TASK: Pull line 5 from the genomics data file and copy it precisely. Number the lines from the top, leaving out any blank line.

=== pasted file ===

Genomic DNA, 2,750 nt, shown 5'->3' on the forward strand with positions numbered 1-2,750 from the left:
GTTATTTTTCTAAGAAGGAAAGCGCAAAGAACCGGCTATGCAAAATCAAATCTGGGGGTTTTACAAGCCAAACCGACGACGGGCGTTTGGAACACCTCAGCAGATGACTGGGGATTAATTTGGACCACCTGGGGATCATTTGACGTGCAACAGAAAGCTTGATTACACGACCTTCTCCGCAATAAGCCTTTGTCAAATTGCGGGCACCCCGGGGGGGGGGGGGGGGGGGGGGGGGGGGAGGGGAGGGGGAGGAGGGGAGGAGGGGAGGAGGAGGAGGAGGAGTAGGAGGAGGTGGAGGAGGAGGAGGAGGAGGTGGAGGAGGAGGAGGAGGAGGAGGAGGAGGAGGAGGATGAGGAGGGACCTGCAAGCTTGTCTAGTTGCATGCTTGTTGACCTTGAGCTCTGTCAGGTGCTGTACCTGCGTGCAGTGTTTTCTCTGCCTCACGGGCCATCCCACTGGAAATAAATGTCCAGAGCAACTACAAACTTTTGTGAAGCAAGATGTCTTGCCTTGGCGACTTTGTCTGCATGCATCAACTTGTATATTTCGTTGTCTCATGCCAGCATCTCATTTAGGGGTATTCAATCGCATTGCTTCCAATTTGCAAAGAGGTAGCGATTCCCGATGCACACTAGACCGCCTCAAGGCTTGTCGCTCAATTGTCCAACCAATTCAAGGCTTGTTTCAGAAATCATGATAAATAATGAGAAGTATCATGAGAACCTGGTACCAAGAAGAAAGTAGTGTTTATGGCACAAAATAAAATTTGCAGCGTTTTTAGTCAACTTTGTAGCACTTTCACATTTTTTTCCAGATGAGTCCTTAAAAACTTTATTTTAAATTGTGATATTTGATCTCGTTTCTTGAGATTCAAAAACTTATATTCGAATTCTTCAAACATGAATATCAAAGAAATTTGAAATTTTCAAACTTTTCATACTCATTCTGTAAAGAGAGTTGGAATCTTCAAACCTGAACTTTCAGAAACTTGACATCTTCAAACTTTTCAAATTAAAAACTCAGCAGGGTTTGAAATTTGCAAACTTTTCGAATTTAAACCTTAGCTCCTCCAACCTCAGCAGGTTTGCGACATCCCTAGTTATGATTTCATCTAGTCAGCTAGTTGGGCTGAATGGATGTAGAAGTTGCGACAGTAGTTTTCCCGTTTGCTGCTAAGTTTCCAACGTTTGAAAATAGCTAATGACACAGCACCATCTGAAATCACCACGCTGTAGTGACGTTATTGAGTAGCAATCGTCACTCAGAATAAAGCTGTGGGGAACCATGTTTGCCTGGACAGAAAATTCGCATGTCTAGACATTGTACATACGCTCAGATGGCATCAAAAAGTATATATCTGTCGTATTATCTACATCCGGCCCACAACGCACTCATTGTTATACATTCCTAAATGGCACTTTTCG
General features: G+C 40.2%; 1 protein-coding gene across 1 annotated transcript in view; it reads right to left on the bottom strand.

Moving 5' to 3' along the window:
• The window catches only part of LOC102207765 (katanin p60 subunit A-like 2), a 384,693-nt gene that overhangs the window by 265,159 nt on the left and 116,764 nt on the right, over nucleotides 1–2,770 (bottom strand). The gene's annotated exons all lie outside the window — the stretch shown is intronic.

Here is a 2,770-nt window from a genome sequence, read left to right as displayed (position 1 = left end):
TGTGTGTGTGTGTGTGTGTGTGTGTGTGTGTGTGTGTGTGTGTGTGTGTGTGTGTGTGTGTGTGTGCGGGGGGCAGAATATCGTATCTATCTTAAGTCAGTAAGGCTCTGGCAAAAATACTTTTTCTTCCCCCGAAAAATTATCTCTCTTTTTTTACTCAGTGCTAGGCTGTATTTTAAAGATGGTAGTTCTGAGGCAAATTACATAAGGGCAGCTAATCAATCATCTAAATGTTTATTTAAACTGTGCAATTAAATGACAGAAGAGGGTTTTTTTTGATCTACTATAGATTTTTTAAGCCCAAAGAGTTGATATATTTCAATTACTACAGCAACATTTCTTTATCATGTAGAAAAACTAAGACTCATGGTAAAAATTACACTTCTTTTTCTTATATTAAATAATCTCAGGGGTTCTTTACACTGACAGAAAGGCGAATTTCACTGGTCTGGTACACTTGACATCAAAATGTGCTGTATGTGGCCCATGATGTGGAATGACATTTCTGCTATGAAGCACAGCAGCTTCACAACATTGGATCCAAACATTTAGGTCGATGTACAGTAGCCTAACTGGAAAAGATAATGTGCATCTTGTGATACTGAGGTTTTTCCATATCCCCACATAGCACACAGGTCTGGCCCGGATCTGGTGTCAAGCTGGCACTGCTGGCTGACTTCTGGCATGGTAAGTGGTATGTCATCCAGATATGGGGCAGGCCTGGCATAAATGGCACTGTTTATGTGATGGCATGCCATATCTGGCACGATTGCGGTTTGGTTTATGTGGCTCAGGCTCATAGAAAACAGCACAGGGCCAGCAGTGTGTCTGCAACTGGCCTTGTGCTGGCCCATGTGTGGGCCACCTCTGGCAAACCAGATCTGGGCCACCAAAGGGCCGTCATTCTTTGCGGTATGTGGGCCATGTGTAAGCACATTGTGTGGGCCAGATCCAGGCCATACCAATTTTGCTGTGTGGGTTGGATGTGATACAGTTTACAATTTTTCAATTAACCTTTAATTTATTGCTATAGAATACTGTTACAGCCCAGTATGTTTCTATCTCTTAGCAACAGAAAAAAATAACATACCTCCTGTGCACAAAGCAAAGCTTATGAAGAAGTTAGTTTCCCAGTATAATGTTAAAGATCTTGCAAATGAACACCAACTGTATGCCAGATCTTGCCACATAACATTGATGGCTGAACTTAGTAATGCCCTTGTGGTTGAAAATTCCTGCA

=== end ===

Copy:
• The window catches only part of LOC102207765 (katanin p60 subunit A-like 2), a 384,693-nt gene that overhangs the window by 265,159 nt on the left and 116,764 nt on the right, over nucleotides 1–2,770 (bottom strand). The gene's annotated exons all lie outside the window — the stretch shown is intronic.